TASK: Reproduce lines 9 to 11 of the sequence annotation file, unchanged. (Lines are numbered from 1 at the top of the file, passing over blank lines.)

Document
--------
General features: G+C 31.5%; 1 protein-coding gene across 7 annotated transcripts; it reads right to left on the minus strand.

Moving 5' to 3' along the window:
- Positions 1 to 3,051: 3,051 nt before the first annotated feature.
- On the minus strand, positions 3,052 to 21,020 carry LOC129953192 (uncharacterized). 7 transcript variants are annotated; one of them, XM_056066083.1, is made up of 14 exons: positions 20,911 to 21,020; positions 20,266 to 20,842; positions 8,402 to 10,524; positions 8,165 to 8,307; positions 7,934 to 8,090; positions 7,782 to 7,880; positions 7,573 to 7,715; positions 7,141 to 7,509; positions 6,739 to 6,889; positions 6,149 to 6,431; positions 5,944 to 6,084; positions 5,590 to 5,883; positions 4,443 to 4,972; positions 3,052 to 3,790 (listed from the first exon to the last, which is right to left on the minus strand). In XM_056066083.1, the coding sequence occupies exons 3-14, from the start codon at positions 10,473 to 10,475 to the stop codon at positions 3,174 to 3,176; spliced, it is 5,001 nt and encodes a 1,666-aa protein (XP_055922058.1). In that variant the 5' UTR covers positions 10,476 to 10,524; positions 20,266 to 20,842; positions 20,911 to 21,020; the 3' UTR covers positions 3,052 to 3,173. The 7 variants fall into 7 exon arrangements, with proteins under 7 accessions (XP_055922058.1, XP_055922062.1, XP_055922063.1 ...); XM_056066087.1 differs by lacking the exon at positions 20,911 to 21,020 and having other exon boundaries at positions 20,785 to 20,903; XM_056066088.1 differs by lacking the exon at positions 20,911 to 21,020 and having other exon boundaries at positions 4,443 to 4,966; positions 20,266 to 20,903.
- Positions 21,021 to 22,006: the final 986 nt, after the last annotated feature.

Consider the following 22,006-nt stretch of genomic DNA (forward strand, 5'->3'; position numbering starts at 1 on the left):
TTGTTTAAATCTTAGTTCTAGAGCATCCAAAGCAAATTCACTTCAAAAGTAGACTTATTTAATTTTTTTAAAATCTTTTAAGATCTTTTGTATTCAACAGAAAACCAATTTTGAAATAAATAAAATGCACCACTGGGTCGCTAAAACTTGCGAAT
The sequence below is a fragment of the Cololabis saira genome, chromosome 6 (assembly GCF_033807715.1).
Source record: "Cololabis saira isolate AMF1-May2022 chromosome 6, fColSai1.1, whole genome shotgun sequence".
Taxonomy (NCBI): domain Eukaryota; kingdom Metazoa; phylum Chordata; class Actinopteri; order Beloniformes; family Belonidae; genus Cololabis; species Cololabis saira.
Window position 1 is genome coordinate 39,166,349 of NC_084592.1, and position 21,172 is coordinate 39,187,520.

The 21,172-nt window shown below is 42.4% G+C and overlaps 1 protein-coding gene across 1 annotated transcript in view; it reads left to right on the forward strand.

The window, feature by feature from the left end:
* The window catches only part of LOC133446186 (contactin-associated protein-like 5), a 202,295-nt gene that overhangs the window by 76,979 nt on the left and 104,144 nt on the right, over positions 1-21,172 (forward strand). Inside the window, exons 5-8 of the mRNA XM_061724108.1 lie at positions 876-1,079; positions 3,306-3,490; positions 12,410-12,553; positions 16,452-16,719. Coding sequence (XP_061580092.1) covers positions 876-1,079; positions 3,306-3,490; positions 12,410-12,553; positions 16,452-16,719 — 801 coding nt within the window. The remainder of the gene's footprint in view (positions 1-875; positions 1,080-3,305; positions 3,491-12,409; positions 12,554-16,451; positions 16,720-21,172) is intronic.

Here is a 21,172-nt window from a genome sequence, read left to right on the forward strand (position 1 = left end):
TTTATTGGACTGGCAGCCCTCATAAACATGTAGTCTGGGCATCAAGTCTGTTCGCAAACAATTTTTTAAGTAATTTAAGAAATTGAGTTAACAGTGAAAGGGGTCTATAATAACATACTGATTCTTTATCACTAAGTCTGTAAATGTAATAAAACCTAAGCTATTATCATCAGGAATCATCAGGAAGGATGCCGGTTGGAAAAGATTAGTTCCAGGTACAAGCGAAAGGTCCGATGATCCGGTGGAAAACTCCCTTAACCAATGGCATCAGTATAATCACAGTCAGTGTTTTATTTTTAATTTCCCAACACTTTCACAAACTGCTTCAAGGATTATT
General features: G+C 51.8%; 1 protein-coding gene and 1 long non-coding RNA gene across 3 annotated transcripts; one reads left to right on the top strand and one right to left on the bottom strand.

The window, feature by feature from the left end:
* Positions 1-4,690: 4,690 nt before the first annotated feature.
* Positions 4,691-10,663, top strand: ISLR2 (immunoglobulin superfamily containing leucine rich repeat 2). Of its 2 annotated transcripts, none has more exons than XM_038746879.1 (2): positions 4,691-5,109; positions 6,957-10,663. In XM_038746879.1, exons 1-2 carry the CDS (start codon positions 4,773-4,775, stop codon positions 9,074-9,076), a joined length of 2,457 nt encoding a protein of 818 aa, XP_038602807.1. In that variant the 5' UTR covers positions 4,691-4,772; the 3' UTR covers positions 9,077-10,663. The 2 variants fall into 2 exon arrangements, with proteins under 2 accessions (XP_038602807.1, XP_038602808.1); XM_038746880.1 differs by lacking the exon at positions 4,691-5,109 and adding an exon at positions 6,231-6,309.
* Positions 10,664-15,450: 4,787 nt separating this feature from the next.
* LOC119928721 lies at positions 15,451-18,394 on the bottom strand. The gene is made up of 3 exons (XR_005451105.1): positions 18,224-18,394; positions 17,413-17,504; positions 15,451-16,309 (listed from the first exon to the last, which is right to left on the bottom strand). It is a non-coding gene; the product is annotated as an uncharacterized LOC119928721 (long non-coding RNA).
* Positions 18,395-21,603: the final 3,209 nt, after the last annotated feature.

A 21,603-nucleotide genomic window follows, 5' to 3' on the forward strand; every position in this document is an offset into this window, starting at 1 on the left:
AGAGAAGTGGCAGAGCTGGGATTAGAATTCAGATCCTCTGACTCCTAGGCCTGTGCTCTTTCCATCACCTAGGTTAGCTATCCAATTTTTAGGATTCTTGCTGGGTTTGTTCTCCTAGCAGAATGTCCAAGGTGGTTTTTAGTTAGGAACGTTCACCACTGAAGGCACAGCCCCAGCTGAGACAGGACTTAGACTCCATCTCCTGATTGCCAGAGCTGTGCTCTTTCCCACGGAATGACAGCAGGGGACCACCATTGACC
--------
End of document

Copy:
Source record: "Cololabis saira isolate AMF1-May2022 chromosome 6, fColSai1.1, whole genome shotgun sequence".
Taxonomy (NCBI): domain Eukaryota; kingdom Metazoa; phylum Chordata; class Actinopteri; order Beloniformes; family Belonidae; genus Cololabis; species Cololabis saira.
Window position 1 is genome coordinate 39,166,349 of NC_084592.1, and position 21,172 is coordinate 39,187,520.